On this date 29 years ago I was in Mysore for the first time. Having just arrived a few days before, I was feeling overwhelmed by the phantasmagoria that is India. On January 14th I was witness to my first Indian festival—Makara Sankranti. This is the only festival of the year in India that is based on the solar calendar. It marks the passage of the Sun from Dhanu (Sagittarius) to Makara (Capricorn). It also is considered to be the beginning of the auspicious six month period called Uttarayana, when the Sun is moving northward.
Surya (the Sun) represents the Father. In the Puranas, Surya is called the father of Sani (Saturn), ruler of Makara. On January 14th Surya begins a month long visit to his son’s house (Makara). Traditionally these two don’t get along very well, but they keep trying, every year, to work it out. The Sun’s transit of Makara is considered an important time in the relationship between father and son.
The Indian epic story, The Mahabharata, has a famous reference to Uttarayana. Bhishma, patriarch of the Kurus and grandfather of the Pandavas, through a bizarre and tangled series of events, ends up fighting against his grandsons in the great war, even though he is the noblest of men. Guruji once said to me that, in all of history, there have only been two truly great yogis—Hanuman and Bhishma. Bhishma, whose name means “one has has undertaken a terrible vow,” was the rightful heir to the kingdom of the Kurus. In order for his father to marry the woman he had fallen in love with, Bhishma renounced his claim to the throne and took a vow of life long celibacy. The ensuing disputes over the rulership of the Kurus spans two generations and forms the bulk of the Mahabharata.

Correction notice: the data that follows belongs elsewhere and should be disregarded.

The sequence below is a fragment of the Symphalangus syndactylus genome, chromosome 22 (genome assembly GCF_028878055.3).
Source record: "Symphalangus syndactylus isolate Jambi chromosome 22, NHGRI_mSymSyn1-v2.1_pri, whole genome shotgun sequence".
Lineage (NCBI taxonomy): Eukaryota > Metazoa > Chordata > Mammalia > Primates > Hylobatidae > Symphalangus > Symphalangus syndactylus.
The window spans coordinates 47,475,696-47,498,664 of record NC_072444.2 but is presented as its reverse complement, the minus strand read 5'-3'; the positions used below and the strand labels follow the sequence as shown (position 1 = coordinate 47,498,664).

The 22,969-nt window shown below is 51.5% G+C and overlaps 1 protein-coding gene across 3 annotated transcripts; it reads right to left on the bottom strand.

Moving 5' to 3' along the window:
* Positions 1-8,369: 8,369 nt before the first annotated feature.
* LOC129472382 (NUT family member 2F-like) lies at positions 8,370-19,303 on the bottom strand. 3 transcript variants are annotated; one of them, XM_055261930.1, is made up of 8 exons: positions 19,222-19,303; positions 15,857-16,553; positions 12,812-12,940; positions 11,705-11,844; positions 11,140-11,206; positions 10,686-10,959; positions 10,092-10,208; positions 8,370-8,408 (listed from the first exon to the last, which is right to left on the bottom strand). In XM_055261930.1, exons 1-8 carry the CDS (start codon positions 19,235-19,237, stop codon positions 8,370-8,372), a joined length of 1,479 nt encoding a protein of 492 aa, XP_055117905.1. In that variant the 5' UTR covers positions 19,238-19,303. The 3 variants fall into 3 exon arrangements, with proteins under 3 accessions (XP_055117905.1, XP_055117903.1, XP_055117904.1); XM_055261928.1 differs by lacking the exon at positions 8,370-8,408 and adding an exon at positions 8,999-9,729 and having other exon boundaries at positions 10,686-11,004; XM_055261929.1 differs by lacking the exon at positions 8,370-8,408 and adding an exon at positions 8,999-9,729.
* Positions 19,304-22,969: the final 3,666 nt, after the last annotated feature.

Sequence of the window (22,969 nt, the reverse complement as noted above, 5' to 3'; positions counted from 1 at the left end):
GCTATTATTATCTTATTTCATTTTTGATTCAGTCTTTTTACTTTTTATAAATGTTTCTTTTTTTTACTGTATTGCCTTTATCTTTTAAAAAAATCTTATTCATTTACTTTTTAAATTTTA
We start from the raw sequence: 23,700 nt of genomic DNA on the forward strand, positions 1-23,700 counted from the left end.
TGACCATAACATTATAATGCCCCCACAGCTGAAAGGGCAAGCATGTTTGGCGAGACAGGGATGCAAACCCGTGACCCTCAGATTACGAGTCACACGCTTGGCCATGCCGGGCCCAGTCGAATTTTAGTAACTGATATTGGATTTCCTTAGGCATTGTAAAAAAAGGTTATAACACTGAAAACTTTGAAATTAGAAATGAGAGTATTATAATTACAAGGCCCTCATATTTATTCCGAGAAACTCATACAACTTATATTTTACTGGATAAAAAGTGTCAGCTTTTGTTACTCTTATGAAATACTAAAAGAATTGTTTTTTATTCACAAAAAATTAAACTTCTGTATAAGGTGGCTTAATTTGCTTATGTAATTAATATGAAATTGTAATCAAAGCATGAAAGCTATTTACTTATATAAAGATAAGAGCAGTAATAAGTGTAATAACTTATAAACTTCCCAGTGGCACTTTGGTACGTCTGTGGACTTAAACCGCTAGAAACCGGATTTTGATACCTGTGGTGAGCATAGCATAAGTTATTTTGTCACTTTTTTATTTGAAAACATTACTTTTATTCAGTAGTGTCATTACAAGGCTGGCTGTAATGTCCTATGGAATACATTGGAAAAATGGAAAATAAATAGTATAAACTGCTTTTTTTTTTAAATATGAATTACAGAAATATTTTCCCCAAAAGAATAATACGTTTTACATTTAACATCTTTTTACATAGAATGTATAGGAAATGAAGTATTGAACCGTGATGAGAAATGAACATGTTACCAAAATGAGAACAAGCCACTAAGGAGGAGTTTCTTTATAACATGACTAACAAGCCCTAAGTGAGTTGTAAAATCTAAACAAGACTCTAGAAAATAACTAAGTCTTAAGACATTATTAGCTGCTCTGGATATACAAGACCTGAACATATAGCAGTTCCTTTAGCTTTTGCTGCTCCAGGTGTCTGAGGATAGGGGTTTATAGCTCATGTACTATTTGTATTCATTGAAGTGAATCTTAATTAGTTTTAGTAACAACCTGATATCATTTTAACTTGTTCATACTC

Ultimately Bhishma fights on the side of the Pandava’s evil cousins. Even at his advanced age, Bhishma is an indomitable warrior who wrecks havoc on the Pandava army. It is only after several days of fighting that Bhishma becomes thoroughly weary and disenchanted with life. At this point he allows himself to be pierced by Arjuna’s arrows. Finally, he topples from his chariot and lies on the battlefield on his bed of arrows. Bhishma has a boon which enables him to choose the time of his death, and he says, “I have fallen, but I am not dead. I will keep my life from leaving me until Uttarayana comes.”
The Indian belief is that if death occurs during Uttarayana, there will be no rebirth. Bhishma realized that this was his last human incarnation and waited for the auspicious moment of Uttarayana to leave his body. The beginning of Uttarayana is considered to be a blessed time to begin a journey,
But, I digress from the story of that first Makara Sankranti. Gurji insisted that I stop by his house in the afternoon. When I arrived, Amma (Guruji’s wife) gave me a plastic bag filled with what looked like Indian trail mix. It was a mixture of peanuts, white sesame seeds, dried coconut, dal and jaggery (chunks of unrefined sugar). As she handed me the bag, Amma said “Yellu bella thindu olle maathad”—“Eat the mix of sesame seeds and jaggery and speak sweetly. “ Guruji explained that it was a good tonic for the liver and spleen. The “ella bellu” is a seasonal treat that celebrates the winter harvest of sugar cane. I ate quite a bit of it and then fed the rest to some monkeys on Chamundi Hill. After sunset, I was walking back to my hotel when I heard a loud beating of drums. I walked over to the double road to investigate and was amazed to see a long procession of cows, with their horns painted gold and their bodies covered in turmeric powder, running for their lives through burning straw. The cows looked terrified but all the people were having a great time. I asked someone what was going on. He said simply, “Surya has come back”, as if to say, “It’s all good.”